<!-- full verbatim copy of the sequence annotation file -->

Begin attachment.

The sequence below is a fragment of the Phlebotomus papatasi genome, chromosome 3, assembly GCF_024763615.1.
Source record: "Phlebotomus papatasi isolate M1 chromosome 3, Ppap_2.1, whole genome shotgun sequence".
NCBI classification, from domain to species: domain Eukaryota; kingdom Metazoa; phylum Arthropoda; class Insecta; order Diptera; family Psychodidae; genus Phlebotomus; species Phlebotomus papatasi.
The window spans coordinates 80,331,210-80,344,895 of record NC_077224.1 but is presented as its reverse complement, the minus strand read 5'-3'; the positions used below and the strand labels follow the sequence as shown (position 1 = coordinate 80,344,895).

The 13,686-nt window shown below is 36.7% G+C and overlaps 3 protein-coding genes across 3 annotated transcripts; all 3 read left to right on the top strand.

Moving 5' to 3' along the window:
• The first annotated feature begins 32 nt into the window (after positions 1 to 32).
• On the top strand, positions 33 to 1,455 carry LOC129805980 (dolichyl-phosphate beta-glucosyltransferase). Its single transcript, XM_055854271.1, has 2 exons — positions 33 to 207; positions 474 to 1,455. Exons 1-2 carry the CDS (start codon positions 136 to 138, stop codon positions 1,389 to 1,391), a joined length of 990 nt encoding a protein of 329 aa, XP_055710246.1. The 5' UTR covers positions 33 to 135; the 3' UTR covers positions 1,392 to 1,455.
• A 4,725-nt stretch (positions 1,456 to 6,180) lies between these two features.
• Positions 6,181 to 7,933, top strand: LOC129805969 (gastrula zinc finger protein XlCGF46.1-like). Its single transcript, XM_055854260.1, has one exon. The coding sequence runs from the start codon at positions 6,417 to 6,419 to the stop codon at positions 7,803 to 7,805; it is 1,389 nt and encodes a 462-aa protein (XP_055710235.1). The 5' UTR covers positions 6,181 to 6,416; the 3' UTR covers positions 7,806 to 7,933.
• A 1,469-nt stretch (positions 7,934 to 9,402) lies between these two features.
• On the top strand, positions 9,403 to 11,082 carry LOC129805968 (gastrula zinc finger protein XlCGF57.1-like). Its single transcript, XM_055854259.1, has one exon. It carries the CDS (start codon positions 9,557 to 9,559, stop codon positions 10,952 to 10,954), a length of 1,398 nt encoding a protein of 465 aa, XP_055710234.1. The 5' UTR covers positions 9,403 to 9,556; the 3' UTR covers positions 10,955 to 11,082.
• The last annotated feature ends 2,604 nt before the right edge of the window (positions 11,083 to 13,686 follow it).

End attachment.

The sequence below is a fragment of the Phlebotomus papatasi genome, chromosome 3, assembly GCF_024763615.1.
Source record: "Phlebotomus papatasi isolate M1 chromosome 3, Ppap_2.1, whole genome shotgun sequence".
NCBI classification, from domain to species: domain Eukaryota; kingdom Metazoa; phylum Arthropoda; class Insecta; order Diptera; family Psychodidae; genus Phlebotomus; species Phlebotomus papatasi.
The window spans coordinates 80,331,210-80,344,895 of record NC_077224.1 but is presented as its reverse complement, the minus strand read 5'-3'; the positions used below and the strand labels follow the sequence as shown (position 1 = coordinate 80,344,895).

The 13,686-nt window shown below is 36.7% G+C and overlaps 3 protein-coding genes across 3 annotated transcripts; all 3 read left to right on the top strand.

Moving 5' to 3' along the window:
• The first annotated feature begins 32 nt into the window (after positions 1 to 32).
• On the top strand, positions 33 to 1,455 carry LOC129805980 (dolichyl-phosphate beta-glucosyltransferase). Its single transcript, XM_055854271.1, has 2 exons — positions 33 to 207; positions 474 to 1,455. Exons 1-2 carry the CDS (start codon positions 136 to 138, stop codon positions 1,389 to 1,391), a joined length of 990 nt encoding a protein of 329 aa, XP_055710246.1. The 5' UTR covers positions 33 to 135; the 3' UTR covers positions 1,392 to 1,455.
• A 4,725-nt stretch (positions 1,456 to 6,180) lies between these two features.
• Positions 6,181 to 7,933, top strand: LOC129805969 (gastrula zinc finger protein XlCGF46.1-like). Its single transcript, XM_055854260.1, has one exon. The coding sequence runs from the start codon at positions 6,417 to 6,419 to the stop codon at positions 7,803 to 7,805; it is 1,389 nt and encodes a 462-aa protein (XP_055710235.1). The 5' UTR covers positions 6,181 to 6,416; the 3' UTR covers positions 7,806 to 7,933.
• A 1,469-nt stretch (positions 7,934 to 9,402) lies between these two features.
• On the top strand, positions 9,403 to 11,082 carry LOC129805968 (gastrula zinc finger protein XlCGF57.1-like). Its single transcript, XM_055854259.1, has one exon. It carries the CDS (start codon positions 9,557 to 9,559, stop codon positions 10,952 to 10,954), a length of 1,398 nt encoding a protein of 465 aa, XP_055710234.1. The 5' UTR covers positions 9,403 to 9,556; the 3' UTR covers positions 10,955 to 11,082.
• The last annotated feature ends 2,604 nt before the right edge of the window (positions 11,083 to 13,686 follow it).